Amazon has launched a real-world shop that allows customers to walk in, take what they want and walk out. No checkouts, no queues. As they explain in the FAQ about Amazon Go.
This new model of shopping not only challenges established retailers, but it raises serious questions about the future of work and the changing nature of the economy more generally. Furthermore, it suggests the role of government will need to change, involving itself less with regulating business and more with redistributing wealth.
At this stage the store is only available to Amazon employees, though public versions are due to be opened in the US early in 2017. An Australian version is likely some time after that. Indeed, Amazon is currently gearing up to launch a number of its services in Australia, including AmazonFresh, its grocery delivery service.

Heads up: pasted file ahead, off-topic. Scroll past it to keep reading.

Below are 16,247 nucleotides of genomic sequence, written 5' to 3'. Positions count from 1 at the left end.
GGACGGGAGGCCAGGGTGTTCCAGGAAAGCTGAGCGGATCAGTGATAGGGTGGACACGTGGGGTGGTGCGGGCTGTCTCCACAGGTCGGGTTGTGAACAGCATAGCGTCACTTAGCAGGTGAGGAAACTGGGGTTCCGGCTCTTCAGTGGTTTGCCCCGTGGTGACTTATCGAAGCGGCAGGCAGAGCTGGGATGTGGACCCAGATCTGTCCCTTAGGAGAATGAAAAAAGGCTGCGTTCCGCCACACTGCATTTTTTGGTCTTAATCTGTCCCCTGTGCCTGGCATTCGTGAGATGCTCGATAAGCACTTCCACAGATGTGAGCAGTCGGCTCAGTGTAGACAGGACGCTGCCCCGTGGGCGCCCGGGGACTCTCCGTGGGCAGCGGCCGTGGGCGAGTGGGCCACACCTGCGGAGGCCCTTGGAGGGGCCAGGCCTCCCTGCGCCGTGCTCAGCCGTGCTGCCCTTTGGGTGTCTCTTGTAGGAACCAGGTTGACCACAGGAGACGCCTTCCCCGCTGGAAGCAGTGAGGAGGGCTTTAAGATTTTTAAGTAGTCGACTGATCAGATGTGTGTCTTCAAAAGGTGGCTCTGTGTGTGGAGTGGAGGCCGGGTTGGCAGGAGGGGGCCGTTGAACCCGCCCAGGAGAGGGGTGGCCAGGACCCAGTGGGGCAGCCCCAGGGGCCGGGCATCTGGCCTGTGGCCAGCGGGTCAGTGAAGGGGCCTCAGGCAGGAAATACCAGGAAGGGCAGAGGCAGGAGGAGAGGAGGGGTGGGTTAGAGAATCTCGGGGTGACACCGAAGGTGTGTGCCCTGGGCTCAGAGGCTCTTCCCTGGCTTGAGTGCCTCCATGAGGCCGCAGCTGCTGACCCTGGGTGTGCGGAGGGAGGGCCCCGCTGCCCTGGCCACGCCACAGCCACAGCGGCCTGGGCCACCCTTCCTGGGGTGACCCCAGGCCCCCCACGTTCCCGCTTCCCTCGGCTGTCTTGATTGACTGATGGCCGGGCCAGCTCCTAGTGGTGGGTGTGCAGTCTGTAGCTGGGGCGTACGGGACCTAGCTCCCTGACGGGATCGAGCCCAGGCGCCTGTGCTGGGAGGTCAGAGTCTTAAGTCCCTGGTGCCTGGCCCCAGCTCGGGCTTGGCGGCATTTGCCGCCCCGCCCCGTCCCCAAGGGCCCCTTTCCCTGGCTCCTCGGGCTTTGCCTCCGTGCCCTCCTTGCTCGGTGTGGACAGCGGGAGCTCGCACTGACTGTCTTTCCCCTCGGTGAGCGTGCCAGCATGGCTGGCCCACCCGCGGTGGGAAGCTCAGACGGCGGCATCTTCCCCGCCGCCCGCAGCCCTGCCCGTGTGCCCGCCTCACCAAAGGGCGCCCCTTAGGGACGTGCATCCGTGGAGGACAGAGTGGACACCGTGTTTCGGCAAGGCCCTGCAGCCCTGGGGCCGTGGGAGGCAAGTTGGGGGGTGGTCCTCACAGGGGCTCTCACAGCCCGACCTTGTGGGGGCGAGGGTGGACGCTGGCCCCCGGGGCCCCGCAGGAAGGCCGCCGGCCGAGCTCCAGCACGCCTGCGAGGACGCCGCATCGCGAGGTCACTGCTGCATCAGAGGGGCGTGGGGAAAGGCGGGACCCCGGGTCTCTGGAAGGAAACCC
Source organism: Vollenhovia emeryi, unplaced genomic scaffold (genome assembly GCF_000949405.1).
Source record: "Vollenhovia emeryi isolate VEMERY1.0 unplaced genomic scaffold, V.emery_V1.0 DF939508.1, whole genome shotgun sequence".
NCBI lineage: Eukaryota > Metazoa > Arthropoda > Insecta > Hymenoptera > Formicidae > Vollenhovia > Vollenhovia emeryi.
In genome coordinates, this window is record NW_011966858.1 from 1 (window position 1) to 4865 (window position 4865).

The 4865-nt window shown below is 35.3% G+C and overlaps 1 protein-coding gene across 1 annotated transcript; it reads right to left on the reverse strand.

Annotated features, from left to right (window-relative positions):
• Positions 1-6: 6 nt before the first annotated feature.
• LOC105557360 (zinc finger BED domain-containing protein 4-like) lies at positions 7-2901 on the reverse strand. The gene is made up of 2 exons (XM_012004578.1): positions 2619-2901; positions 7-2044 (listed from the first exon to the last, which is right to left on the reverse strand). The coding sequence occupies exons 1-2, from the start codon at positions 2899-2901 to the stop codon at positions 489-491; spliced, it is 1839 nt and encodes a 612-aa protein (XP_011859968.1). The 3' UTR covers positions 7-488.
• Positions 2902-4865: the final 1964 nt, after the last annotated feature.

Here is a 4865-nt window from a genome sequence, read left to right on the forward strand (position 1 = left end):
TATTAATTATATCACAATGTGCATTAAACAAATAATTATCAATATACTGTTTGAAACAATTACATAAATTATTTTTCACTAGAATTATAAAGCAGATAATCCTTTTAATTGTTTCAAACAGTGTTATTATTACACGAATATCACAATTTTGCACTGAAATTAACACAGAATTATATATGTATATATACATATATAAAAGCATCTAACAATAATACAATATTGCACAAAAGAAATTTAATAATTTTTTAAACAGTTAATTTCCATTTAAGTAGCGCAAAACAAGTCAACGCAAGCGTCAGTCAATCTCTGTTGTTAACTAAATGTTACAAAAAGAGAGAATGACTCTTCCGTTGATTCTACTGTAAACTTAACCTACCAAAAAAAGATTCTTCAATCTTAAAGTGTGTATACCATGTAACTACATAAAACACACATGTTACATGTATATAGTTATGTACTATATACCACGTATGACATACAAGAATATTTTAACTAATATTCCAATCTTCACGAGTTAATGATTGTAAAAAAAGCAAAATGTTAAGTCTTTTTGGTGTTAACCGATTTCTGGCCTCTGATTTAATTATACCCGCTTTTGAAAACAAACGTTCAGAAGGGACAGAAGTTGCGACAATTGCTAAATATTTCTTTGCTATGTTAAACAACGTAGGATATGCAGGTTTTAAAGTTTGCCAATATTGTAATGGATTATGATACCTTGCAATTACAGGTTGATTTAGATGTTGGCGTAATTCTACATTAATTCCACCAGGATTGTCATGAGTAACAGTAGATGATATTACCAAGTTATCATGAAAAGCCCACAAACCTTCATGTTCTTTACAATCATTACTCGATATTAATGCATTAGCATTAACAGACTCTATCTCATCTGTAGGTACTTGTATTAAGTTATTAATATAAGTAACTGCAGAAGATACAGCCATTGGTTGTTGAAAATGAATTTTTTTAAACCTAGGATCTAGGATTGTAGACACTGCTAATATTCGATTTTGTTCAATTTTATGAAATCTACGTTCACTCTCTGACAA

All of these are likely to shake up the various cartels (Coles/Woolworths, David Jones/Myer) that dominate certain retail sectors in Australia, but it is Amazon Go that is likely to be the real disruptor.
The ramifications for employment seem obvious. In the US, around five million people are employed in retail, while Australia has 1.3 million and Britain 2.8 million. Stores like Amazon Go could therefore mean many job losses. Retailers could realise savings of something in the order of 15% of running costs, an amount that is likely to make the technology very attractive. And really, it is just the next logical development from the automated checkouts already in use in most supermarkets, or the self-serve kiosks McDonald’s is already rolling out..
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